To execute his pieces, he invented new wheels and clay mixers that he sold for many years through his own company, Soldner Pottery Equipment.

In 1957 he began teaching at Scripps College.  He also began building a solar-heated house and studio in Aspen, Colo., using local rocks and wood.  He spent summers there for the rest of his life and in the 1960s helped found the Anderson Ranch Arts Center in Snowmass Village, Colo.

After teaching at the University of Colorado and the University of Iowa, he accepted a post as professor of ceramics at Scripps and Claremont University Center (now Claremont Graduate University) in 1969.

In addition to his daughter, of Denver and Aspen, he is survived by a sister, Louise Farling of Bluffton, and two grandchildren.

Over the years Mr. Soldner experimented further with American raku.  He used salt in the low-temperature firing process, imparting new colors -- blushlike pinks, oranges and red -- without glazing.  He created novel textures and designs using paper stencils, templates of magazine photographs or the soles of running shoes.  His sculptural pieces bristled with angular planes and squashed tubes that, in his later work, assumed a horizontal posture, influenced perhaps by his hobby of cultivating bonsai trees.

His work is included in the collections of the Victoria and Albert Museum of Art, the Los Angeles County Museum of Art and the Museum of Arts & Design.

Mr. Soldner was the author of Kilns and Their Construction (1965) and Nothing to Hide: Exposures, Disclosures and Reflections (2008).  He was also the subject of several documentary films, the most recent being Paul Soldner: Playing With Fire (2005).

Biography from Edenhurst Gallery (Artists M to Z):
Ceramic art was hardly a new medium when Paul Soldner burst onto the scene in the mid 1950s.  A revolutionary whose genre-busting constructions were at the forefront of the West Coast clay movement and the modern Los Angeles art scene, Soldner — the first student of iconic ceramic sculptor Peter Voulkos — used the 16th century Japanese raku technique as a departure point to develop American raku.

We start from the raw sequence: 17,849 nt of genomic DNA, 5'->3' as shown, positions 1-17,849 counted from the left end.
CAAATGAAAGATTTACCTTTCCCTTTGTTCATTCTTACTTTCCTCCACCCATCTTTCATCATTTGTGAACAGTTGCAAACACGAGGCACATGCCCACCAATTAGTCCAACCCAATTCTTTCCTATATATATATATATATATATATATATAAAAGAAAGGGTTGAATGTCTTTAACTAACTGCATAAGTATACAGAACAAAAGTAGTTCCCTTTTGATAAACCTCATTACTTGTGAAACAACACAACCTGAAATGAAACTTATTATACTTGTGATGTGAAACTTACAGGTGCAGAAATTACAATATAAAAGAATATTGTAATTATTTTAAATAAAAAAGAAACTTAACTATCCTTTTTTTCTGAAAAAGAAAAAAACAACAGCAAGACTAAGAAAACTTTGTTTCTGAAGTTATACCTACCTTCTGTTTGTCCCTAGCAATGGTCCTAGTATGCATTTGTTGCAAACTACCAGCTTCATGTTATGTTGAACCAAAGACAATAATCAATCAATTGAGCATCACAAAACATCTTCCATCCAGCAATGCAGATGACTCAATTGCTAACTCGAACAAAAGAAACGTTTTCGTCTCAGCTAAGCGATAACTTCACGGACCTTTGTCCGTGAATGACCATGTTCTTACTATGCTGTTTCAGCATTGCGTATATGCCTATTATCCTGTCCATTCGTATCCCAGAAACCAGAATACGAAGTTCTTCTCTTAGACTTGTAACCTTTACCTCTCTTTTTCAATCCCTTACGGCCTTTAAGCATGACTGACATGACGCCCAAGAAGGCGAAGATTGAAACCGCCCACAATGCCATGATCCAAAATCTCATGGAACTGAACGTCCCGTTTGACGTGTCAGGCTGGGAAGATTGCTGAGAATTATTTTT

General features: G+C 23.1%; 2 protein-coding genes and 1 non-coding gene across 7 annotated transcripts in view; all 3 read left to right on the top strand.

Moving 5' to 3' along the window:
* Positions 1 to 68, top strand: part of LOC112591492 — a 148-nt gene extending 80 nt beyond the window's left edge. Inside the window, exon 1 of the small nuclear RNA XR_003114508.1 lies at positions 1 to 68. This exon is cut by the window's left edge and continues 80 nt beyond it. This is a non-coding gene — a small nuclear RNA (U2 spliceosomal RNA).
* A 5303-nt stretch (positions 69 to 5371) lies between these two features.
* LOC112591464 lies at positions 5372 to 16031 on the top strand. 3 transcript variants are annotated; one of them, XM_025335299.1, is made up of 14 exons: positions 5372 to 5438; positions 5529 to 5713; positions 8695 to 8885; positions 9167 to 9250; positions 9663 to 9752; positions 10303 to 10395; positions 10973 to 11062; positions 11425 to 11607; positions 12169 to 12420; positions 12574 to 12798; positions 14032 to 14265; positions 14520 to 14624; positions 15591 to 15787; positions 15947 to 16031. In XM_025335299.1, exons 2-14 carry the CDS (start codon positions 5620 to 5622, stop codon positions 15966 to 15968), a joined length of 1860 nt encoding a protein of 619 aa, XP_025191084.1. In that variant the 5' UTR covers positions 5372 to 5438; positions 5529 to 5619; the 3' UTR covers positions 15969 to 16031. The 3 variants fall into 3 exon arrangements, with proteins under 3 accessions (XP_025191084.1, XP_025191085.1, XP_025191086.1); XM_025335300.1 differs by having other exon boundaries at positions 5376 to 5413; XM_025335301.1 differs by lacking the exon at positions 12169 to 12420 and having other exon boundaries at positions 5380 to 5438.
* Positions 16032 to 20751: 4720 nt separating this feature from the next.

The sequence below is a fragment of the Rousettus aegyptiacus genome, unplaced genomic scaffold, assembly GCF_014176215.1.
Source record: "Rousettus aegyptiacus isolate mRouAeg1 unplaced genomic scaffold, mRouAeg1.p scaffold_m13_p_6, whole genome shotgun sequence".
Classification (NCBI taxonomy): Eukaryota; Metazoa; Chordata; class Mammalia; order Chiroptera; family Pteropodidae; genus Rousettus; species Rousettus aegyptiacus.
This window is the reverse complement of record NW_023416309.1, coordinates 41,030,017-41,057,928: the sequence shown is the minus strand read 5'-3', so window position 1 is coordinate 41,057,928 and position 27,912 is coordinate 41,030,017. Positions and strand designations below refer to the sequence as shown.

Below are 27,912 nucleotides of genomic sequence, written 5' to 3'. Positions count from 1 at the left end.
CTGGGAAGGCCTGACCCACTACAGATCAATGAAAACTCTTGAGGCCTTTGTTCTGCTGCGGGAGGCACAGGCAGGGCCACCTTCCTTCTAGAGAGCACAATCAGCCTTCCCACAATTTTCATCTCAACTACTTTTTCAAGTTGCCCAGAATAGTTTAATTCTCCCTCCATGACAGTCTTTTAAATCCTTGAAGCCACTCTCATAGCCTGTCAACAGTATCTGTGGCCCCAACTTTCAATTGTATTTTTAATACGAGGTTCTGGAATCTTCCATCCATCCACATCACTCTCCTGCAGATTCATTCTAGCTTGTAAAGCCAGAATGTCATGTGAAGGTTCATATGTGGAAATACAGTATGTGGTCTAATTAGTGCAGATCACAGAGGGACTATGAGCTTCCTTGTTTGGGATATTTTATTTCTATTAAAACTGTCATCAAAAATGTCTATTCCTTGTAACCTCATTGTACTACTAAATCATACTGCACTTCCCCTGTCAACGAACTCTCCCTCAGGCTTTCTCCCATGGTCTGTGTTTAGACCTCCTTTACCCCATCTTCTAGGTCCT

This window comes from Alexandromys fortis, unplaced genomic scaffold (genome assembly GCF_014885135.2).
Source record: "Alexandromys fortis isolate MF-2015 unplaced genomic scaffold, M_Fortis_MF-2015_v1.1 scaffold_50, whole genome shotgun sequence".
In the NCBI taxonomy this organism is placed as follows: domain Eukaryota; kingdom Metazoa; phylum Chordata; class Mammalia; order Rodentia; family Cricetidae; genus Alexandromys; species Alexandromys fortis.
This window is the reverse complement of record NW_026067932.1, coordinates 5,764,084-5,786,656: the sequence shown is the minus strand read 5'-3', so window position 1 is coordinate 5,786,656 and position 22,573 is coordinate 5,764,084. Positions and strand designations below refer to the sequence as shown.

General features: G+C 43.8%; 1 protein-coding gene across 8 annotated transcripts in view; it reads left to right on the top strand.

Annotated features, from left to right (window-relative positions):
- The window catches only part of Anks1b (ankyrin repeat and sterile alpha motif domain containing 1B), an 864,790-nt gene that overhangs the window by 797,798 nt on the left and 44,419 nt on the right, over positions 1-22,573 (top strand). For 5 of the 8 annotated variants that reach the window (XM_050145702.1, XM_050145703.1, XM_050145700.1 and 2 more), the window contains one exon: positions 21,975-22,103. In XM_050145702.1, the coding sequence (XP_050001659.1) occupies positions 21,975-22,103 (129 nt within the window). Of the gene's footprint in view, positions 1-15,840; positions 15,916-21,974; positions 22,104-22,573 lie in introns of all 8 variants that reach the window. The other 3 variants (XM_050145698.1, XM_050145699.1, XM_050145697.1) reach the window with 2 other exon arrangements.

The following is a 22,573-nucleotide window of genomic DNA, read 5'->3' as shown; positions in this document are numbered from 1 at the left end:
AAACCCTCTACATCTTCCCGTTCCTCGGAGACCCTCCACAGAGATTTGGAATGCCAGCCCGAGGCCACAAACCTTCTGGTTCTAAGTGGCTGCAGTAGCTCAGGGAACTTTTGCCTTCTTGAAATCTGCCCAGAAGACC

The traditional technique involves throwing and bisque-firing vessels, which are then glazed and placed in an open raku kiln to be withdrawn minutes later and plunged into water.  Soldner adopted, transformed, and manipulated this technique to widespread acclaim.  Through Soldner, who continued to make functional ceramics, raku became a strongly American art form.

Soldner was born in Summerfield, Illinois on April 24, 1921.  Growing up, he had never planned to be an artist; in fact, as a college student, he was pre-med.  His medical aspirations waned after being drafted into the Army and serving as a medic for three-and-a-half years during World War II.  He returned to the United States with a strong interest in photography, and the desire to pursue a more artistic career. He turned to painting, and earned a bachelor's degree in art at Bluffton College in Ohio, and then a master's from the University of Colorado in Boulder.

At Boulder, Katie Horseman, a visiting lecturer and head of ceramics at Edinburgh College of Art in Scotland, introduced Soldner to ceramics.  After teaching for eight years in public schools and driven to become a potter, Soldner, then 33, headed for Los Angeles County Art Institute, became Voulkos’ first student, earned his master’s in fine arts, and began what art historians look upon as a seminal journey toward contemporary ceramic sculpture.

Under Voulkos, Soldner helped set up the ceramics department with equipment and invented modifications to the pottery wheel, which began a lifelong interest in innovations — Soldner Pottery Equipment.  The artist was one of Voulkos' few students who continued to make functional ceramics at the institute, observes Garth Clark in A Century of Ceramics in the United States, 1878-1978.  Though he worked in a traditional form, his exploratory nature was involved in creating his monumental “floor pots,” which stood up to nine feet in height, often with expressionistically painted areas on the forms.